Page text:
French Guy has essentially asked how would global counterinsurgency strategists decide which insurgencies should be crushed and which should be allowed to proceed? If it were truly a “global” strategy, then there would be strategist-authors from the bulk of the world system of societies. It would ideally be all-inclusive. They would have to set down the conditions by which they would advocate crushing an insurgency or letting one proceed. In a globally warming world on the decline side of oil with an increasing number of societies leapfrogging to advanced industrialization, we can use our imaginations to get a grip on which insurgencies would be opposed or allowed to run their course. Opposed: those which impede the resources to fuel and feed advanced industrial societies; those which jeopardize air and sea traffic; those which threaten to destabilize a society that has several key partners in the world system of societies, etc. Supported (if just by a blind eye): those which address the grievances of millions of refugees from areas impacted by sea level rise and its various order of effects who are blocked by neighboring societies from entering their territories; those which liberate or produce resources to fuel and feed advanced industrial societies; those which enhance air and sea traffic; and those that would hold the promise of stabilizing a society with several key and/or “wannabe” partners in the world system of societies, etc.

    All that being said, despite how “legitimate” our imagined global counterinsurgency strategists think an insurgency is or isn’t, an insurgency holds the capacity of establishing its own legitimacy. In fact, insurgent leaders have the responsibility of doing their level best to establish the legitimacy of their insurgency. It is not enough to tote a gun and shoot well. Such a leader has to be able to communicate his/her views and move in the right circles. Counterinsurgents have the same responsibility. Counterinsurgency in Afghanistan has not worked very well yet because those MG Flynn labeled “anti-insurgents” have mostly been toting guns and shooting. And, as General McChrystal would tell you, they have been killing the wrong people on top of that. Largely absent has been a synchronization of effort to move in the right circles and communicate in word and deed the party line that certain militant groups are illegitimate and do not have the best interests of the people at heart.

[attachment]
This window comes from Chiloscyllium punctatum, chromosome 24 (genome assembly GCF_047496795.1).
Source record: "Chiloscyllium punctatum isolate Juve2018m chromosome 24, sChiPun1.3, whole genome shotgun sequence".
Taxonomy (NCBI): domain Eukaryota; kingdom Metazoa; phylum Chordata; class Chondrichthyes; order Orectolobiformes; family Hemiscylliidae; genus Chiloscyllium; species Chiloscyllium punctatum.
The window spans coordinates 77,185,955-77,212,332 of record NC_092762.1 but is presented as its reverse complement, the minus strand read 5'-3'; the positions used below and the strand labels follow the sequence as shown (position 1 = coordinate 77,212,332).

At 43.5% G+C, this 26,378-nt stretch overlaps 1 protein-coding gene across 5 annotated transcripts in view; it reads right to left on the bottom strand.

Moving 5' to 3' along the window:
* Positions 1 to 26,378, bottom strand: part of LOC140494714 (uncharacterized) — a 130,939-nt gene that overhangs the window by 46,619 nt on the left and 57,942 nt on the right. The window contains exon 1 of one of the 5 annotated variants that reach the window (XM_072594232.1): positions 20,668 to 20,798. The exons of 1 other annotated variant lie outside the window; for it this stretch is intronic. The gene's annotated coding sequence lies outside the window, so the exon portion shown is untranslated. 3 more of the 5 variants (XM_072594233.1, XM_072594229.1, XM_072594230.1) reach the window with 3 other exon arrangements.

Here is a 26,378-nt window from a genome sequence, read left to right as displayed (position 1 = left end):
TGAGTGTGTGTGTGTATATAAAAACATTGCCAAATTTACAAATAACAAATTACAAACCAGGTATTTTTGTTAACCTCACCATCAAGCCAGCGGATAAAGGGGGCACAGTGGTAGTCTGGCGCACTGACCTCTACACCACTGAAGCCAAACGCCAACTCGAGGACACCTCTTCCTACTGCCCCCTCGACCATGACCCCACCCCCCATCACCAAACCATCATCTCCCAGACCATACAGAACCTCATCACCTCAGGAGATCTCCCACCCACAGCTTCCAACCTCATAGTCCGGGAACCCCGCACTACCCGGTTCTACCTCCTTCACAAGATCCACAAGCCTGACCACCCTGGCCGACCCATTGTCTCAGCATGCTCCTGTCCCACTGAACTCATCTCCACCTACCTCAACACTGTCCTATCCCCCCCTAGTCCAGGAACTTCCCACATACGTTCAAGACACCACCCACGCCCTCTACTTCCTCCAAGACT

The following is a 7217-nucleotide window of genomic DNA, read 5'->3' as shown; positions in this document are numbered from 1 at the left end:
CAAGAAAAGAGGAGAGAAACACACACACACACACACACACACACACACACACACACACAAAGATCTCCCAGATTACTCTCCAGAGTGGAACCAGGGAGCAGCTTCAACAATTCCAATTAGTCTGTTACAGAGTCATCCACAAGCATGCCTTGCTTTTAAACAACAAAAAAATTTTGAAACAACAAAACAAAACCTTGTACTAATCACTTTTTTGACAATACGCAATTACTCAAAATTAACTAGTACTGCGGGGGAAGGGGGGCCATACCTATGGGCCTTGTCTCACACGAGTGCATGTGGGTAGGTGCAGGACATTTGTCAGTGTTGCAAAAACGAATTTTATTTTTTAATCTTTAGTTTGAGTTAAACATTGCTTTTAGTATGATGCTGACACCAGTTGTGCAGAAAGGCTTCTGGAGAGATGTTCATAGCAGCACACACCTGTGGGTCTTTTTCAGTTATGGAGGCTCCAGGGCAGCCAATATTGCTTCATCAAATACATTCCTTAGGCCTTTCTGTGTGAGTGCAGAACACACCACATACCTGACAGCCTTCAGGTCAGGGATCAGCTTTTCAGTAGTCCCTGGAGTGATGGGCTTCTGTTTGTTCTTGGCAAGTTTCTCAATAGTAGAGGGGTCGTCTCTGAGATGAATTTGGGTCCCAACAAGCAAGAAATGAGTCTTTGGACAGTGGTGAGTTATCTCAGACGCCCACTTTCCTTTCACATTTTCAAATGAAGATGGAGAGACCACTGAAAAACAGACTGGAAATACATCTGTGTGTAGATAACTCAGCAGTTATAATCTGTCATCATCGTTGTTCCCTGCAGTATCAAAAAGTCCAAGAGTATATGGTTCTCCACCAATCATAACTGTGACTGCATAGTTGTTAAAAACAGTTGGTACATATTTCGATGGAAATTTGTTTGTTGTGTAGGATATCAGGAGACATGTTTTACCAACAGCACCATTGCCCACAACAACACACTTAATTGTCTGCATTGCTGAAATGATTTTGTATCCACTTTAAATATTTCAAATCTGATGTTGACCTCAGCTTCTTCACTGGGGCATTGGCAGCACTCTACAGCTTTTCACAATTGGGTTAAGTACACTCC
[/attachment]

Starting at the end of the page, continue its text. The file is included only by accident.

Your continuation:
9. I want to make sure to keep my comment brief: like has sometimes happened, luckily, on this blog, this is one of those commentaries that really deserved to be a post unto itself. The questions are great. Others can respond if they wish, of course, I just wanted to say thanks.

  10. Hello Dr. Dudley-Flores,

    I am with Max on a lot of issues here, except when it comes to peacekeeping since it seems that Max is even against that in the conversation we had in Montreal. I agree that these are great questions: